Why? Because he’s good obviously. Incognito was a Pro Bowl caliber player last year and is considered one of the top 12 guards in the league this year by Pro Football Focus.
On the other hand there’s Jonathan Martin. Martin is a second year player (note: not a rookie) who was expected to play a pivotal role at left tackle after letting Pro Bowler Jake Long leave as a free agent.
How is he playing? Like crap. Martin is the 63rd best tackle in the league as rated by PFF allowing seven sacks and another seven QB hits during the seven games he played. A second round draft pick a year ago, he’s a complete failure thus far.
Now what can make this pairing any worse? The fact that they played next to each other on the line.
Now as someone who is a football obsessive and a former lineman myself, there’s something that needs to be understood: toughness is an essential part of the game. Sure you can be the world’s biggest, fastest, and strongest man, but if you’re not mentally tough odds are you won’t be successful in the NFL.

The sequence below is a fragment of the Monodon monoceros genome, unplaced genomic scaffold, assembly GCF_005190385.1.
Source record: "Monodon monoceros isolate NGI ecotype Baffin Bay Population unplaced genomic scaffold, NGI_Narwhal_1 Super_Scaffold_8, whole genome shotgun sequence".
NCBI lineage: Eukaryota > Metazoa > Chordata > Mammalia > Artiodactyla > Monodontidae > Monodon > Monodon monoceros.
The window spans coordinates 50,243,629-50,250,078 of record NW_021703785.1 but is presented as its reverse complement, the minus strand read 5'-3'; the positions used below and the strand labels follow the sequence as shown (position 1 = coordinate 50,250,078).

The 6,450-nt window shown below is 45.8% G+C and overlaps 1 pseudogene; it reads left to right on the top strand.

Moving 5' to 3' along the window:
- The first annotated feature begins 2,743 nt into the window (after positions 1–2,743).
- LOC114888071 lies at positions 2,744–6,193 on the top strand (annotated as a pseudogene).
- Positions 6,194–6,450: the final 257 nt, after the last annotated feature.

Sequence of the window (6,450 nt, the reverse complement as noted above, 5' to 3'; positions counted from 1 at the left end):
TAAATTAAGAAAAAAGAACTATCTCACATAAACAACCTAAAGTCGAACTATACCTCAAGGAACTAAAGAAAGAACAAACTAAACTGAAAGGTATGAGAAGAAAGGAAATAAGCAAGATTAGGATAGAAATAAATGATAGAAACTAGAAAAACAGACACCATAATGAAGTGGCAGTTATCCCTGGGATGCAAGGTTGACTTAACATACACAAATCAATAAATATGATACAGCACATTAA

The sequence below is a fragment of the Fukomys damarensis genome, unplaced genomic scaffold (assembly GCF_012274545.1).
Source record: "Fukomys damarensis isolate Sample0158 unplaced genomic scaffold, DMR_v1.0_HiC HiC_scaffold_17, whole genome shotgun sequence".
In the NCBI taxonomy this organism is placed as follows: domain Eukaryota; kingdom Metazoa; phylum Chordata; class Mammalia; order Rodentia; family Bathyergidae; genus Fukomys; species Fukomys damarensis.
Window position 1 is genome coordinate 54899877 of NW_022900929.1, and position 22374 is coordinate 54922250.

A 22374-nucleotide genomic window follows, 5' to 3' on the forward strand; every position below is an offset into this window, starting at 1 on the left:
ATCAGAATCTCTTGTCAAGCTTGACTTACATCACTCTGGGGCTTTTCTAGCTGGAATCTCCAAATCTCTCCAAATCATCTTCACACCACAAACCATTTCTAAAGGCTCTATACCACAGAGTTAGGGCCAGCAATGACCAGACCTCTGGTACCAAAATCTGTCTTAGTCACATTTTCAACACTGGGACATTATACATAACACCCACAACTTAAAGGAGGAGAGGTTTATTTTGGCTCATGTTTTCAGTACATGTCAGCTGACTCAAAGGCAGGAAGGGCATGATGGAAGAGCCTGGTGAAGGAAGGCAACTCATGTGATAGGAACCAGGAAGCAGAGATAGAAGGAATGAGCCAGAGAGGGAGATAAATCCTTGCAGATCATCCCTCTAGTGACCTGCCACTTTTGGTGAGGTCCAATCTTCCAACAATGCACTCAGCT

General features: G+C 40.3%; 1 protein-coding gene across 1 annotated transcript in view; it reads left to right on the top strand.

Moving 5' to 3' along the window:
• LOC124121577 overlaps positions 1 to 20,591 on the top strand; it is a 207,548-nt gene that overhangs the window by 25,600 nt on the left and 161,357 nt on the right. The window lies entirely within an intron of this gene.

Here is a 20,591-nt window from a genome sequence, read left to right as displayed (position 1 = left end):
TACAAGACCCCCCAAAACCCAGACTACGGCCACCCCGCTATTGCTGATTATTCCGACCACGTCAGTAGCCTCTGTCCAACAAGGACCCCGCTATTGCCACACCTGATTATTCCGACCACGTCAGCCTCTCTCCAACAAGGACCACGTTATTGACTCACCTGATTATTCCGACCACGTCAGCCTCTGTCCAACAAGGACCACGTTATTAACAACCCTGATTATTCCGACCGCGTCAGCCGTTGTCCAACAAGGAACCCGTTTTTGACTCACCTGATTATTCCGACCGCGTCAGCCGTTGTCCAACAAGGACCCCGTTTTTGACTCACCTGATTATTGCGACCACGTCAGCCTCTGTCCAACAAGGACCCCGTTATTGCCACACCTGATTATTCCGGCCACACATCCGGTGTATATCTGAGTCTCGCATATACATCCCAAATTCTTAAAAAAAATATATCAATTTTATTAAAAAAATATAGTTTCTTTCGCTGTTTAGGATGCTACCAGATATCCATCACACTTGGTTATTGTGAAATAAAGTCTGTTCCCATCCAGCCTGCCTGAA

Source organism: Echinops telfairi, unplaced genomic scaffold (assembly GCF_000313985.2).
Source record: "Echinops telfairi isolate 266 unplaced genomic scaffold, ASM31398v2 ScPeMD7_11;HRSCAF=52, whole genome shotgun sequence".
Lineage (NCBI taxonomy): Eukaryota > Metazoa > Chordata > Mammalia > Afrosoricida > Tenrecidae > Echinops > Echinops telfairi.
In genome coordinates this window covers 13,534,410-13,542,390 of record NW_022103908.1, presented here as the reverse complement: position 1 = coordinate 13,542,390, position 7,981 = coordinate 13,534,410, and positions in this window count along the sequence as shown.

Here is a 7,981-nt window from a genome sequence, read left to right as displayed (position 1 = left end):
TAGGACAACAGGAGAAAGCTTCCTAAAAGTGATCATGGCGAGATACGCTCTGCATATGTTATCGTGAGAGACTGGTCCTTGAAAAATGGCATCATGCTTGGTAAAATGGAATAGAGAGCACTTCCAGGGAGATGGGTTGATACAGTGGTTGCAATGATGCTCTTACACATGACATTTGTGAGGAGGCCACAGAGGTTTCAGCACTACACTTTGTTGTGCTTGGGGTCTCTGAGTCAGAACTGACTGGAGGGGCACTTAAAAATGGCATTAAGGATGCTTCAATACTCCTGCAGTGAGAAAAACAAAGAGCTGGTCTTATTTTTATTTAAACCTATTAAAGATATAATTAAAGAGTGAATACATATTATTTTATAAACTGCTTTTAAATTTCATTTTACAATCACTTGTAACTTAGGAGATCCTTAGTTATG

Consider the case of Vince Young. Young was a top class athlete coming out of college and played one of the single greatest college performances of all time in the Rose Bowl of his senior year. When he came out of college the success bled into his rookie year. He was Rookie of the Year, a Pro Bowler, and the Madden cover player. Life was good.
Does Tim Tebow’s fame confuse you as much as it confused me?
I took a long, long time to study the phenomenon, and this essay is the result. Touching on historical, statistical, sociocultural, and media-related causes, this essay is a truly comprehensive study of Tebow’s baffling fame. Some of this stuff just might surprise you.